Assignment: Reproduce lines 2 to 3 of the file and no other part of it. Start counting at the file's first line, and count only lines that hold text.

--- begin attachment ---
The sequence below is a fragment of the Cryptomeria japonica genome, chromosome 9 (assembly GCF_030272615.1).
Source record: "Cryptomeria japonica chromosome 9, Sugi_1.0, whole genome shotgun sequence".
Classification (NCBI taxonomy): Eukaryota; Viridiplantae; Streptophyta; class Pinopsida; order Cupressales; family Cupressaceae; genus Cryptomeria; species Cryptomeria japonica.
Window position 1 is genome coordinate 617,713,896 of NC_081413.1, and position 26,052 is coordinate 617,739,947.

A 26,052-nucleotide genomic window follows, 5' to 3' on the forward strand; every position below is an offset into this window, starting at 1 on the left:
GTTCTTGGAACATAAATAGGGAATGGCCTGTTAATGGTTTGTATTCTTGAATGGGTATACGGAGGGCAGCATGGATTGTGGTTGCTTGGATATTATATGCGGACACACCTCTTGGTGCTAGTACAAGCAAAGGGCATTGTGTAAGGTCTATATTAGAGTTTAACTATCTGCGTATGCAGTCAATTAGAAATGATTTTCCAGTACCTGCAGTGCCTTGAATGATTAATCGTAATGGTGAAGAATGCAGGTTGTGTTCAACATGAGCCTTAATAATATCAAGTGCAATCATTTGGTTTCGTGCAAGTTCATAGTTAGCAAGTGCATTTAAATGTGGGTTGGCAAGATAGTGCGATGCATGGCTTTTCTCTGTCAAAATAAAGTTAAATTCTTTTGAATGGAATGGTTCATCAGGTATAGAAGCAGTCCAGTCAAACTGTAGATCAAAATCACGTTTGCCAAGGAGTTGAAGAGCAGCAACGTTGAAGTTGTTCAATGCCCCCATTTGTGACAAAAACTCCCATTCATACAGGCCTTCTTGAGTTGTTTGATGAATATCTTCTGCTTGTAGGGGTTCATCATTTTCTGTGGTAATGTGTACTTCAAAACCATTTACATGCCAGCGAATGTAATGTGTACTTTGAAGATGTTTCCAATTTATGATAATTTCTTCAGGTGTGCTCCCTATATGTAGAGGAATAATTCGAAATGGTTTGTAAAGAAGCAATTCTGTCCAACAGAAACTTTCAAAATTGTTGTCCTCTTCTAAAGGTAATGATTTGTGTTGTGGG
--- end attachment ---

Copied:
Source record: "Cryptomeria japonica chromosome 9, Sugi_1.0, whole genome shotgun sequence".
Classification (NCBI taxonomy): Eukaryota; Viridiplantae; Streptophyta; class Pinopsida; order Cupressales; family Cupressaceae; genus Cryptomeria; species Cryptomeria japonica.